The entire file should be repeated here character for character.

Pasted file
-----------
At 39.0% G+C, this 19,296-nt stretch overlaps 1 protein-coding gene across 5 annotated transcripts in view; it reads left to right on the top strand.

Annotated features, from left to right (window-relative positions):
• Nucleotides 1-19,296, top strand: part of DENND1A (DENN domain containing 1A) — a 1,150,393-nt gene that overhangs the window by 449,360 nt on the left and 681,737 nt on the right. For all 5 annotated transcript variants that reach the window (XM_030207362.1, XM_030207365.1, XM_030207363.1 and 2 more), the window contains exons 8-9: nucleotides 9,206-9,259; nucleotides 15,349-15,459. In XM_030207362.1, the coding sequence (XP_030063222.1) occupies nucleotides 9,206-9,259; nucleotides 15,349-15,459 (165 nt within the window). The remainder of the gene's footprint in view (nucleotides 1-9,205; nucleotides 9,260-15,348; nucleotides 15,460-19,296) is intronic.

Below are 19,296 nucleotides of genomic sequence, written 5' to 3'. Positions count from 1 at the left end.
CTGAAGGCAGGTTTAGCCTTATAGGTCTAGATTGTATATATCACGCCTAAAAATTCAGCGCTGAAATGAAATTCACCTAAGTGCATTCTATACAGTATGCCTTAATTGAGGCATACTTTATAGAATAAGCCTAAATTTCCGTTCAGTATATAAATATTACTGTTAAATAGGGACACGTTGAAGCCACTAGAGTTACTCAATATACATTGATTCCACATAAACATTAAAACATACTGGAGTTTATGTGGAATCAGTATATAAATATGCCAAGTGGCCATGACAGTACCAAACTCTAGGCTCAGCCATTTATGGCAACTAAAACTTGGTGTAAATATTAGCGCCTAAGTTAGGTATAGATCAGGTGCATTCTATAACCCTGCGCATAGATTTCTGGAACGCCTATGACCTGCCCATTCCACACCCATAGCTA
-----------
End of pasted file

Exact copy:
At 39.0% G+C, this 19,296-nt stretch overlaps 1 protein-coding gene across 5 annotated transcripts in view; it reads left to right on the top strand.

Annotated features, from left to right (window-relative positions):
• Nucleotides 1-19,296, top strand: part of DENND1A (DENN domain containing 1A) — a 1,150,393-nt gene that overhangs the window by 449,360 nt on the left and 681,737 nt on the right. For all 5 annotated transcript variants that reach the window (XM_030207362.1, XM_030207365.1, XM_030207363.1 and 2 more), the window contains exons 8-9: nucleotides 9,206-9,259; nucleotides 15,349-15,459. In XM_030207362.1, the coding sequence (XP_030063222.1) occupies nucleotides 9,206-9,259; nucleotides 15,349-15,459 (165 nt within the window). The remainder of the gene's footprint in view (nucleotides 1-9,205; nucleotides 9,260-15,348; nucleotides 15,460-19,296) is intronic.

Below are 19,296 nucleotides of genomic sequence, written 5' to 3'. Positions count from 1 at the left end.
CTGAAGGCAGGTTTAGCCTTATAGGTCTAGATTGTATATATCACGCCTAAAAATTCAGCGCTGAAATGAAATTCACCTAAGTGCATTCTATACAGTATGCCTTAATTGAGGCATACTTTATAGAATAAGCCTAAATTTCCGTTCAGTATATAAATATTACTGTTAAATAGGGACACGTTGAAGCCACTAGAGTTACTCAATATACATTGATTCCACATAAACATTAAAACATACTGGAGTTTATGTGGAATCAGTATATAAATATGCCAAGTGGCCATGACAGTACCAAACTCTAGGCTCAGCCATTTATGGCAACTAAAACTTGGTGTAAATATTAGCGCCTAAGTTAGGTATAGATCAGGTGCATTCTATAACCCTGCGCATAGATTTCTGGAACGCCTATGACCTGCCCATTCCACACCCATAGCTA